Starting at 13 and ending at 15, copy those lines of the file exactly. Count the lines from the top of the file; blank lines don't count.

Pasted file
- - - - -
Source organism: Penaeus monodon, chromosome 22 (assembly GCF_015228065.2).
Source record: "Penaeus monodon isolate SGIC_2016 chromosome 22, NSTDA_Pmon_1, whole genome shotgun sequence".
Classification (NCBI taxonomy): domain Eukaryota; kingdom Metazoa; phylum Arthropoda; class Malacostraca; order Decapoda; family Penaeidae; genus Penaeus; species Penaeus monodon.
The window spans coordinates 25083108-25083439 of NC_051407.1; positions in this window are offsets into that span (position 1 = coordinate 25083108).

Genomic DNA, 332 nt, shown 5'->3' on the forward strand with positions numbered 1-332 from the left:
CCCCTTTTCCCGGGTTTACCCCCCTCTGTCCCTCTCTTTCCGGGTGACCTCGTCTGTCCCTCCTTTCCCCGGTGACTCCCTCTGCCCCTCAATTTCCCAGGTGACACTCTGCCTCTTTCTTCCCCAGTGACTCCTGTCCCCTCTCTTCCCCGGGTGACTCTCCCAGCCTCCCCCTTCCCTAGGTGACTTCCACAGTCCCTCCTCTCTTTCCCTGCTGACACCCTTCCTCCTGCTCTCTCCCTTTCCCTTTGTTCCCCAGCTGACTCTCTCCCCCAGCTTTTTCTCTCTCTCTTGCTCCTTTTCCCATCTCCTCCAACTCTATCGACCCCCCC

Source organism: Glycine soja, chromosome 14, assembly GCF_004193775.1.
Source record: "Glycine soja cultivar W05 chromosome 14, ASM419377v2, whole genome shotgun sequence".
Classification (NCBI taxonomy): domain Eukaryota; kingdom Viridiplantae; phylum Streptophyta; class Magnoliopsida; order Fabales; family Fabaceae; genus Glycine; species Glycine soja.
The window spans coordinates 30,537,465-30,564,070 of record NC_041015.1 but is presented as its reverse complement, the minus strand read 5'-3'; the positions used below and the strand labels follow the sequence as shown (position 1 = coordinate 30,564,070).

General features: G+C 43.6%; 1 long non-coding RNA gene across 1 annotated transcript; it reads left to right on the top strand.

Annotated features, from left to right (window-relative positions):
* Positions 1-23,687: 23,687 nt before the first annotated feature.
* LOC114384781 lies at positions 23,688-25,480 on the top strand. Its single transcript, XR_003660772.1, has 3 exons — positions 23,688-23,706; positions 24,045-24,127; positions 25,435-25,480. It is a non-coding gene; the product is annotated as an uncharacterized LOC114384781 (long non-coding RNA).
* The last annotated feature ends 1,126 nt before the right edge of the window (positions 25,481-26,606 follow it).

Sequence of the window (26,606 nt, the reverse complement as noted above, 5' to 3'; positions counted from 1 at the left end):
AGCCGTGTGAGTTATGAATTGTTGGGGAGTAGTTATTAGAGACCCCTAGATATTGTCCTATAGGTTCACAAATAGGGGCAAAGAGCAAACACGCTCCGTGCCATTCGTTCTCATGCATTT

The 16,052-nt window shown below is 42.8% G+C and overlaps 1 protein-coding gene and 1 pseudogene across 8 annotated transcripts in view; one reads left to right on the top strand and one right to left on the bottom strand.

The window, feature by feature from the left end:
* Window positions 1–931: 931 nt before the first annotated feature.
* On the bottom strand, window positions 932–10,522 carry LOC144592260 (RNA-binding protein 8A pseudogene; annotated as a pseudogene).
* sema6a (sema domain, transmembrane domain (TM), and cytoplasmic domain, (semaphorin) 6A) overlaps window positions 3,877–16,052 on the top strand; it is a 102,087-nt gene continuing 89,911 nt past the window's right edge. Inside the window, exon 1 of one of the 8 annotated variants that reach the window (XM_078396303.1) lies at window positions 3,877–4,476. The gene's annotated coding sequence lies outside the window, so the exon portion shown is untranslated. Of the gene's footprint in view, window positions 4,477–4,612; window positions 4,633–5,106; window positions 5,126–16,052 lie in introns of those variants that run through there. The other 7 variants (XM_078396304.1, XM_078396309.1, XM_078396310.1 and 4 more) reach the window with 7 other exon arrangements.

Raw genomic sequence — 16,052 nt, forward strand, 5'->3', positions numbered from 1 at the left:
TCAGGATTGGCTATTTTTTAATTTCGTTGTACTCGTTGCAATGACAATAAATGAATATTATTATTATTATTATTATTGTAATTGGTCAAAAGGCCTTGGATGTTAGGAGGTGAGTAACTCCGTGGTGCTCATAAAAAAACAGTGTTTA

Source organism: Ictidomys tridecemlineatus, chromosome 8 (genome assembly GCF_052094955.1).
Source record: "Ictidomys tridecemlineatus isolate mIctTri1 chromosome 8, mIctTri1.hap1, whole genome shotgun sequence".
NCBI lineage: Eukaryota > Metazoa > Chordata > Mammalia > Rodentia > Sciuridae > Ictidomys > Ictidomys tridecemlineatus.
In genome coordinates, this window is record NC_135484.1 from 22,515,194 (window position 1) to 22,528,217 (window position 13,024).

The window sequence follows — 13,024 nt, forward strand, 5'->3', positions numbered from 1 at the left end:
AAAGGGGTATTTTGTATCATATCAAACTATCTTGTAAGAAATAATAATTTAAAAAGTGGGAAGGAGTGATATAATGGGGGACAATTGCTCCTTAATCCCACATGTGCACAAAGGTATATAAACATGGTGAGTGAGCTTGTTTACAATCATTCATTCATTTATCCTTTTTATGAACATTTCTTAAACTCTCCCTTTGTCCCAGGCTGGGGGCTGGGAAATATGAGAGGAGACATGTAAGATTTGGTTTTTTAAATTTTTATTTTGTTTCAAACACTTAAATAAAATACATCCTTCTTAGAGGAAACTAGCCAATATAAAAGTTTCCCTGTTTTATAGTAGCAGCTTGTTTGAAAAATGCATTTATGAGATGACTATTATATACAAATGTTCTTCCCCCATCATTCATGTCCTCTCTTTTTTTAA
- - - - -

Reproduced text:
* Positions 1-23,687: 23,687 nt before the first annotated feature.
* LOC114384781 lies at positions 23,688-25,480 on the top strand. Its single transcript, XR_003660772.1, has 3 exons — positions 23,688-23,706; positions 24,045-24,127; positions 25,435-25,480. It is a non-coding gene; the product is annotated as an uncharacterized LOC114384781 (long non-coding RNA).
* The last annotated feature ends 1,126 nt before the right edge of the window (positions 25,481-26,606 follow it).